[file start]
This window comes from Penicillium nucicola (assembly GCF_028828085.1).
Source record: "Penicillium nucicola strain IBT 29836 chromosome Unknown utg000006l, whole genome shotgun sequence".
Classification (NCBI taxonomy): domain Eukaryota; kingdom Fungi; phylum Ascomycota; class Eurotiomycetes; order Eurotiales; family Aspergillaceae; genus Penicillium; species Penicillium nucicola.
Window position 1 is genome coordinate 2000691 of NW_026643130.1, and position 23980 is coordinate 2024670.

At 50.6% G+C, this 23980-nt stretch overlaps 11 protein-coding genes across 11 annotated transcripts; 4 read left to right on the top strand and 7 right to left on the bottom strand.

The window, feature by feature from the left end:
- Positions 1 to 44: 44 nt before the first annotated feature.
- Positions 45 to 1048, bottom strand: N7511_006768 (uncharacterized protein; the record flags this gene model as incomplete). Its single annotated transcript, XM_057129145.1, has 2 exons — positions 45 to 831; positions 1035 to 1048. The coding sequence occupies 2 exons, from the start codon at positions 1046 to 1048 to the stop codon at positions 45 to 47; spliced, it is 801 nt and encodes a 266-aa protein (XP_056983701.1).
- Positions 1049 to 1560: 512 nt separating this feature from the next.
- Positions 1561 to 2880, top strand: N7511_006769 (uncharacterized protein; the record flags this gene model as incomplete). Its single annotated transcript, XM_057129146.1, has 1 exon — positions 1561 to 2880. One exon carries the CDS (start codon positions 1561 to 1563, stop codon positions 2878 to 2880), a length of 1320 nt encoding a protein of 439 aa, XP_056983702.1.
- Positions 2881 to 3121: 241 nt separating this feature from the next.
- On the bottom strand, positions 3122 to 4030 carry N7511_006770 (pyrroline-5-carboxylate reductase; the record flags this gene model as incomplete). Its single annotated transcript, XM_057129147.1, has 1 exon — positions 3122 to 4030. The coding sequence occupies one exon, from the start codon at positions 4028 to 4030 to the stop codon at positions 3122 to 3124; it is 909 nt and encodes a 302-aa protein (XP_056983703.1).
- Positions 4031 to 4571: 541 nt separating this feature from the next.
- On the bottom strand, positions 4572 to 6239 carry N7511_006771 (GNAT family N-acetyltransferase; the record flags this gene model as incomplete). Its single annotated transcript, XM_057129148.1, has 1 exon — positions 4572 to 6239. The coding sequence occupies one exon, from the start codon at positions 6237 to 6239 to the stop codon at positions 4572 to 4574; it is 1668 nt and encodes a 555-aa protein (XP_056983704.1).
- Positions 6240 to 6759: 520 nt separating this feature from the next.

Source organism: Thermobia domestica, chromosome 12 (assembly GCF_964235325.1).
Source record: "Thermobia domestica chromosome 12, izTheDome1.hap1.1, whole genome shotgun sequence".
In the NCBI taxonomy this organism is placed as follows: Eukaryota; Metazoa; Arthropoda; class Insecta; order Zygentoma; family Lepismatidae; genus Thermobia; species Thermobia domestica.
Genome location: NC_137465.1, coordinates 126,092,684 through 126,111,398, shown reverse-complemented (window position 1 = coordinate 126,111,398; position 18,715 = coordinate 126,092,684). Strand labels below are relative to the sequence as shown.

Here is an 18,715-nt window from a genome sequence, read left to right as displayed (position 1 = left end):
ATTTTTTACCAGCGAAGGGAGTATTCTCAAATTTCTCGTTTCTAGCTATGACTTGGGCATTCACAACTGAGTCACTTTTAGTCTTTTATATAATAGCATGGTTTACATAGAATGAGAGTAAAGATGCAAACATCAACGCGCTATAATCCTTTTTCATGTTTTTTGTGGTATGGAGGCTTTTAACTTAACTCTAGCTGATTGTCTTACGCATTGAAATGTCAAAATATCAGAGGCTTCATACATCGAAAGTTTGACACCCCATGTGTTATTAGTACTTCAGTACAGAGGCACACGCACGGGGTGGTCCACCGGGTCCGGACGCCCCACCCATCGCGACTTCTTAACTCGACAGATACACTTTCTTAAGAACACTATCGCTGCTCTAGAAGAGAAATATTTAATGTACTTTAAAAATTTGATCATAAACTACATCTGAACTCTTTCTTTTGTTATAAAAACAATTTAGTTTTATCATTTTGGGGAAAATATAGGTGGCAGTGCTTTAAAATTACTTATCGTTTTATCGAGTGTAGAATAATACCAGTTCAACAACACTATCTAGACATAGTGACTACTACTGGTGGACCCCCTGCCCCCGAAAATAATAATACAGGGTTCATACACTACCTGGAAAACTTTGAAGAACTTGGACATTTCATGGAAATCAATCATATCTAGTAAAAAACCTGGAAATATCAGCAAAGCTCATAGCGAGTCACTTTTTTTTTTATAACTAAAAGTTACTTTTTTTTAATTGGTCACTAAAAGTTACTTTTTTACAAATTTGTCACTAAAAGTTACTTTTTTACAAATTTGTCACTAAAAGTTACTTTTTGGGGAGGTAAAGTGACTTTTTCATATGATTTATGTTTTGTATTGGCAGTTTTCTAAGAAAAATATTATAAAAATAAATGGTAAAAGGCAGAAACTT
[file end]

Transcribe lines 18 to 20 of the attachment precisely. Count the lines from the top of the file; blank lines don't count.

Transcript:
In the NCBI taxonomy this organism is placed as follows: Eukaryota; Metazoa; Arthropoda; class Insecta; order Zygentoma; family Lepismatidae; genus Thermobia; species Thermobia domestica.
Genome location: NC_137465.1, coordinates 126,092,684 through 126,111,398, shown reverse-complemented (window position 1 = coordinate 126,111,398; position 18,715 = coordinate 126,092,684). Strand labels below are relative to the sequence as shown.

Here is an 18,715-nt window from a genome sequence, read left to right as displayed (position 1 = left end):